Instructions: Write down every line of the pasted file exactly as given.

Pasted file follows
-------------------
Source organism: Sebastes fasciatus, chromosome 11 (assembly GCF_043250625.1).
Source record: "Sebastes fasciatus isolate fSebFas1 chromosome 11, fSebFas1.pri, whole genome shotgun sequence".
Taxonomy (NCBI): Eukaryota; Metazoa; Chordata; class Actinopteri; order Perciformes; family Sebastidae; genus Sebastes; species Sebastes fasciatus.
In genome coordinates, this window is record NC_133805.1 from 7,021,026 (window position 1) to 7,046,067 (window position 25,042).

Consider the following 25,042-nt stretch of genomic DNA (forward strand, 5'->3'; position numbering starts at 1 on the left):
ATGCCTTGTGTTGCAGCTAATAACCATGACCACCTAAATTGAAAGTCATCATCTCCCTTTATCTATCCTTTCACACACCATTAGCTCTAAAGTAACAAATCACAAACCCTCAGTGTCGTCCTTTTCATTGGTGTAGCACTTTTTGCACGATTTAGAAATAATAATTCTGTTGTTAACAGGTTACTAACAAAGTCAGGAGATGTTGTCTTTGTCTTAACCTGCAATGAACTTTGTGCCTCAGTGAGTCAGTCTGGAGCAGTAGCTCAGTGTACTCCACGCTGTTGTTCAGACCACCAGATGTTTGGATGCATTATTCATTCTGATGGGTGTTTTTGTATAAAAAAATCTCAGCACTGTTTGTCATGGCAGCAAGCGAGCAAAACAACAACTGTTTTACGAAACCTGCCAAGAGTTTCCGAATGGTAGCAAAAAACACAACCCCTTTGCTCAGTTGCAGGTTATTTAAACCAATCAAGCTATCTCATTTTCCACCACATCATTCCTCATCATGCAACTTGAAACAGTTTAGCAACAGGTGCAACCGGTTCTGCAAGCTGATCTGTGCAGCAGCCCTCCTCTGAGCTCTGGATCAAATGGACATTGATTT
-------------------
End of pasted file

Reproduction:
Source organism: Sebastes fasciatus, chromosome 11 (assembly GCF_043250625.1).
Source record: "Sebastes fasciatus isolate fSebFas1 chromosome 11, fSebFas1.pri, whole genome shotgun sequence".
Taxonomy (NCBI): Eukaryota; Metazoa; Chordata; class Actinopteri; order Perciformes; family Sebastidae; genus Sebastes; species Sebastes fasciatus.
In genome coordinates, this window is record NC_133805.1 from 7,021,026 (window position 1) to 7,046,067 (window position 25,042).

Consider the following 25,042-nt stretch of genomic DNA (forward strand, 5'->3'; position numbering starts at 1 on the left):
ATGCCTTGTGTTGCAGCTAATAACCATGACCACCTAAATTGAAAGTCATCATCTCCCTTTATCTATCCTTTCACACACCATTAGCTCTAAAGTAACAAATCACAAACCCTCAGTGTCGTCCTTTTCATTGGTGTAGCACTTTTTGCACGATTTAGAAATAATAATTCTGTTGTTAACAGGTTACTAACAAAGTCAGGAGATGTTGTCTTTGTCTTAACCTGCAATGAACTTTGTGCCTCAGTGAGTCAGTCTGGAGCAGTAGCTCAGTGTACTCCACGCTGTTGTTCAGACCACCAGATGTTTGGATGCATTATTCATTCTGATGGGTGTTTTTGTATAAAAAAATCTCAGCACTGTTTGTCATGGCAGCAAGCGAGCAAAACAACAACTGTTTTACGAAACCTGCCAAGAGTTTCCGAATGGTAGCAAAAAACACAACCCCTTTGCTCAGTTGCAGGTTATTTAAACCAATCAAGCTATCTCATTTTCCACCACATCATTCCTCATCATGCAACTTGAAACAGTTTAGCAACAGGTGCAACCGGTTCTGCAAGCTGATCTGTGCAGCAGCCCTCCTCTGAGCTCTGGATCAAATGGACATTGATTT